One of my client’s eFolder became available today. The eFolder contained one document that said my client did not comply with requests to have a consultative examination (“CE”), and the other said that my client did not keep the CE appointment. Both documents were written by J. Nimrod, a State agency analyst. Nimrod is a liar. 

My client appeared for his CE. In fact, he has videotape showing that he complied with the CE request, and kept the CE appointment. The videotape is concrete proof that Nimrod lied when representing in writing that my client neither complied with the CE demand, nor kept the appointment. 

Nimrod and other analysts habitually fail to follow the rules.  Nimrod and his ilk have made it a habit of lying about claimants supposedly not appearing for their CE. These so-called analysts know that there is no rule precluding claimants from taping a CE. Consequently, the analysts blatantly lie when a claimant appears for a CE with a videorecorder, and claim that they never showed up. 

It is difficult to have any respect for the State agency when its employees destroy its integrity through flagrantly fraudulent misrepresentations.

Friday, February 20, 2015

Social Security Backlog

One of the first questions potential claimants ask me is how long will it take to get my Social Security Disability ("SSD") claim approved. My answer used to be, an average of 7 months for the initial decision, and another 6 months to a year if the claim is initially denied. 

The answer now is quite different. As reported in the Washington Post, SSD claims now take an average of 109 days at the initial application. The denial rate is 68%. In New York, the claim is appealed and transferred to the Office of Adjudication and Review, where it takes an average of a year before a decision is made. If the claim is denied at a hearing by an Administrative Law Judge, the next step in the appeal process is with the Appeals Council. The decision at this level takes an average of 374 days.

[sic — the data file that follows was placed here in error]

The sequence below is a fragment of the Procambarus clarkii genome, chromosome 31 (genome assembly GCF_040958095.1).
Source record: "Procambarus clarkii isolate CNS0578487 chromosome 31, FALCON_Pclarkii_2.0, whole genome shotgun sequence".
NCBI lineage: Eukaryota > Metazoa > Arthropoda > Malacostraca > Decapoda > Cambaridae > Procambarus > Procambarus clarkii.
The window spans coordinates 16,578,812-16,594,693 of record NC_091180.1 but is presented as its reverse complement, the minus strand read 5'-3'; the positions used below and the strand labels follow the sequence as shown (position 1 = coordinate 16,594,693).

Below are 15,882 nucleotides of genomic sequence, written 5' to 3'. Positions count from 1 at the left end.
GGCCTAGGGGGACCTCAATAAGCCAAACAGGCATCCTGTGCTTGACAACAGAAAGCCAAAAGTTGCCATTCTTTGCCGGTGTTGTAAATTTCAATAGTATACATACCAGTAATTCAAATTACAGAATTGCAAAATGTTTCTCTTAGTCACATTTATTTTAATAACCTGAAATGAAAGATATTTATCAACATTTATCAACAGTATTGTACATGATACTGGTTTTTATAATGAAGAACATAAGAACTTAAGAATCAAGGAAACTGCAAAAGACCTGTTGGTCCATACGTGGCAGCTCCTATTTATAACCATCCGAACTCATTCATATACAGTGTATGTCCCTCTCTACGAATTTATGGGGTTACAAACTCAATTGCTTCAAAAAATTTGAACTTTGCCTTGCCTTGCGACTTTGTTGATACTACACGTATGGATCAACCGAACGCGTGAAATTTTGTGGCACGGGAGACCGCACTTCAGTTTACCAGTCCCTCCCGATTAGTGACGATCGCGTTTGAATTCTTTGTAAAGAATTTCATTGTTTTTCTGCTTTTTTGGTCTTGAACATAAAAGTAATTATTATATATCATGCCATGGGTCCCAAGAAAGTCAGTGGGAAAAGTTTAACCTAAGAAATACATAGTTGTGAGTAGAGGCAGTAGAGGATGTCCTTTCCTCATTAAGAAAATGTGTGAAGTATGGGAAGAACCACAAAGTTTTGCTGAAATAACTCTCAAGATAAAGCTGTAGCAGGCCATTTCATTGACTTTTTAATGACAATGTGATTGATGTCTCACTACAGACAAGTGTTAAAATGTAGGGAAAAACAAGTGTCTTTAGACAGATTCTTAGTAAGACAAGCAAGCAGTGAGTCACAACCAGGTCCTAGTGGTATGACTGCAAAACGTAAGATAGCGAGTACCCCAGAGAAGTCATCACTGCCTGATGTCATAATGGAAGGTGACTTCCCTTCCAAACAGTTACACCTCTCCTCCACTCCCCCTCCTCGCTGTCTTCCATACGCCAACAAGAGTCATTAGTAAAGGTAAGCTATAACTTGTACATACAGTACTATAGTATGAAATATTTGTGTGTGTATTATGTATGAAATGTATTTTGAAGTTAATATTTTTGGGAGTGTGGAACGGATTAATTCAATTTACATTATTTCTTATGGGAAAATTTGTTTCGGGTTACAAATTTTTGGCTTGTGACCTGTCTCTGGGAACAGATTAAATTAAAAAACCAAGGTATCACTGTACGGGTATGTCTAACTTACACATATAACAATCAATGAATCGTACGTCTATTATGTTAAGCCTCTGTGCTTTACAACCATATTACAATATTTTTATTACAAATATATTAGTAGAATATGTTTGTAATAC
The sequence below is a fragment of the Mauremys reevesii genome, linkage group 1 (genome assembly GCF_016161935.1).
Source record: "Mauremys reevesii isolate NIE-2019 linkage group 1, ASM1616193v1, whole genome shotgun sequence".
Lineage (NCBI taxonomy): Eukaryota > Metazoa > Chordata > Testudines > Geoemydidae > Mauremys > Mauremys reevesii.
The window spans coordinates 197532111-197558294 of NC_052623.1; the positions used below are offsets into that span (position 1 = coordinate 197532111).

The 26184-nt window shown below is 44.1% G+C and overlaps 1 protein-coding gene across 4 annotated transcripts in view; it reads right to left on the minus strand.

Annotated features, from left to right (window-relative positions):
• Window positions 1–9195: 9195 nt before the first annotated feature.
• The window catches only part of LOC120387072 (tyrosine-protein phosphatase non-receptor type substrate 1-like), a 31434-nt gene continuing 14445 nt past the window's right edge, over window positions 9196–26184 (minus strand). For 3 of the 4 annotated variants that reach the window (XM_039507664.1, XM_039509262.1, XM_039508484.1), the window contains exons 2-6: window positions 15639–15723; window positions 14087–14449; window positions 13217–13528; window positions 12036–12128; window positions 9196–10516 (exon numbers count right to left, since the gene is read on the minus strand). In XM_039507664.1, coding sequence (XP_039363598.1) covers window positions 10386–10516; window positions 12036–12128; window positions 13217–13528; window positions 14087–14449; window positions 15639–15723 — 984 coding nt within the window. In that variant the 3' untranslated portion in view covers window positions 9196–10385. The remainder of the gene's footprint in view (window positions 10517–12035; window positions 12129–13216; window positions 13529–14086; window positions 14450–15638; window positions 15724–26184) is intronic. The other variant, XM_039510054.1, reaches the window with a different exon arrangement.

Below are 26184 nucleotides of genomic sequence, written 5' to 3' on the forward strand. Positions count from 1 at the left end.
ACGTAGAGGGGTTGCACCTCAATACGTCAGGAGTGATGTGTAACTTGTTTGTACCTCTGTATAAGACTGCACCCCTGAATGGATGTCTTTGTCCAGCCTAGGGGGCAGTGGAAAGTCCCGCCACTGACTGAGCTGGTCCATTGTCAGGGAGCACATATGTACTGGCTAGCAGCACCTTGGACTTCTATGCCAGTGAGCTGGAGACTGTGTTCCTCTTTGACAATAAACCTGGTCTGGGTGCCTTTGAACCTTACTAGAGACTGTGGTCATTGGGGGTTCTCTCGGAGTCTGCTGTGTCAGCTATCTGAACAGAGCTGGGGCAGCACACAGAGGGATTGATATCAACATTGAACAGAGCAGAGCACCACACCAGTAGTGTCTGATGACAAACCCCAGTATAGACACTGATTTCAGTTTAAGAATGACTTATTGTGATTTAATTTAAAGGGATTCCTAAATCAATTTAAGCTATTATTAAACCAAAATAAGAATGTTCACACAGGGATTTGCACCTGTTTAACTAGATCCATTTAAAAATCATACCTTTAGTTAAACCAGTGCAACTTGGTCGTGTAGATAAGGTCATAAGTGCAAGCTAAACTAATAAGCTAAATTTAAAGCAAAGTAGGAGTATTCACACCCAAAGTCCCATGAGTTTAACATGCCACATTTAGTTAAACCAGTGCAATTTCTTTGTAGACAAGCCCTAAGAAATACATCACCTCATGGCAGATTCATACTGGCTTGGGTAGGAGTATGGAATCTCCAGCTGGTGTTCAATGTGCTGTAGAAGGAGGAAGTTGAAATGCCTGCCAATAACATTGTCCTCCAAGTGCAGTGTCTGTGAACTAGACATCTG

Quite simply, as the Washington Post reported, the entire system is backlogged with over 1 million cases. The more cases, the longer the wait. The current wait for a decision on SSD benefits is at an all time average high of 435 days. 

If you are thinking about applying for SSD, or have a claim currently pending, you must be prepared to wait quite a long time for a decision.

Wednesday, February 11, 2015

Chronic Fatigue Syndrome Renamed

While the symptoms associated with Chronic Fatigue Syndrome (“CFS”) are well documented, disability claims based upon it are denied at a high rate, due in large part to the stigma of its being an imaginary illness. The Social Security Administration even promulgated a specific ruling to evaluate CFS after concerns that the condition was not being taken seriously. 

Yesterday, the Institute of Medicine, which guides the federal government on important medical issues, emphasized that CFS is real, needs to be taken seriously, and recommended that this disorder be renamed Systemic Exertion Intolerance Disease (“SEID”). Renaming CFS to SEID is intended to prevent dismissing the complaints of people with the disease, and hoped to lead to a greater effort about its causes and possible. 

The Institute of Medicine stated that there is no reason for skepticism about the serious nature of CFS, in particular, “the misconception that it is a psychogenic illness or even a figment of the patient’s imagination.”

Friday, February 6, 2015

Go Figure

The amount of time that disability claimants are waiting for hearings has increased dramatically. As a result, the backlog is about a million cases, for which the Social Security Administration (“SSA“) blames budgetary problems. 

Ironically, many applications pending at the initial level have been decided much quicker than usual. Historically, it took the State agency 6 to 7 months to render a decision. However, recent decisions have taken significantly less time. The last couple of months I have had applications denied in only 2 or 3 months; some even without nonmedical development or requests for consultative examinations. On the other hand, today I had two more applications approved, one 3 months, and the other 4 months, after being filed. 

Is this all simply an odd coincidence? Faster decisions by the State agency results in even more claims waiting for hearings. A cynic might say that the backlog is purposely being increased in order to make a case for increasing the SSA budget.